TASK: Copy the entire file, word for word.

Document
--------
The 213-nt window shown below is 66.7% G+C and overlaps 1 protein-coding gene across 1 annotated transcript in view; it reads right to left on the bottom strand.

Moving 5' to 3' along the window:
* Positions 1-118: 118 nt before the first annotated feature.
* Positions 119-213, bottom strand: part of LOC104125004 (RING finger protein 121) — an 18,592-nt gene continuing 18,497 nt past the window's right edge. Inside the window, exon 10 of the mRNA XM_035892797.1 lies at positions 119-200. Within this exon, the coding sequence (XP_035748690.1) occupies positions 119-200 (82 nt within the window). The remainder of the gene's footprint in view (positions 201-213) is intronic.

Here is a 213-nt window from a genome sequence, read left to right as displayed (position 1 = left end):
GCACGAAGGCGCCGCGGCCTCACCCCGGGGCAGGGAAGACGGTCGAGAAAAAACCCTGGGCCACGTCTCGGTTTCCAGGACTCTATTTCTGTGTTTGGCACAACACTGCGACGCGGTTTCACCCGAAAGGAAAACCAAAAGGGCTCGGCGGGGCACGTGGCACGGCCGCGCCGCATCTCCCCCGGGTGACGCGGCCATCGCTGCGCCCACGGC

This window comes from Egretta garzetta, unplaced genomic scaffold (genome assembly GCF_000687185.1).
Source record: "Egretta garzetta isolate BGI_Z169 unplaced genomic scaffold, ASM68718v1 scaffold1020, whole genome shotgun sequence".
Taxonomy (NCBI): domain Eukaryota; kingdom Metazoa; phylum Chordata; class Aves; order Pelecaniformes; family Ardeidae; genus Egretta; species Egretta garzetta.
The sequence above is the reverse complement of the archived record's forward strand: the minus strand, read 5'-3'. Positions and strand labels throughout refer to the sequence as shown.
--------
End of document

The 213-nt window shown below is 66.7% G+C and overlaps 1 protein-coding gene across 1 annotated transcript in view; it reads right to left on the bottom strand.

Moving 5' to 3' along the window:
* Positions 1-118: 118 nt before the first annotated feature.
* Positions 119-213, bottom strand: part of LOC104125004 (RING finger protein 121) — an 18,592-nt gene continuing 18,497 nt past the window's right edge. Inside the window, exon 10 of the mRNA XM_035892797.1 lies at positions 119-200. Within this exon, the coding sequence (XP_035748690.1) occupies positions 119-200 (82 nt within the window). The remainder of the gene's footprint in view (positions 201-213) is intronic.

Here is a 213-nt window from a genome sequence, read left to right as displayed (position 1 = left end):
GCACGAAGGCGCCGCGGCCTCACCCCGGGGCAGGGAAGACGGTCGAGAAAAAACCCTGGGCCACGTCTCGGTTTCCAGGACTCTATTTCTGTGTTTGGCACAACACTGCGACGCGGTTTCACCCGAAAGGAAAACCAAAAGGGCTCGGCGGGGCACGTGGCACGGCCGCGCCGCATCTCCCCCGGGTGACGCGGCCATCGCTGCGCCCACGGC

This window comes from Egretta garzetta, unplaced genomic scaffold (genome assembly GCF_000687185.1).
Source record: "Egretta garzetta isolate BGI_Z169 unplaced genomic scaffold, ASM68718v1 scaffold1020, whole genome shotgun sequence".
Taxonomy (NCBI): domain Eukaryota; kingdom Metazoa; phylum Chordata; class Aves; order Pelecaniformes; family Ardeidae; genus Egretta; species Egretta garzetta.
The sequence above is the reverse complement of the archived record's forward strand: the minus strand, read 5'-3'. Positions and strand labels throughout refer to the sequence as shown.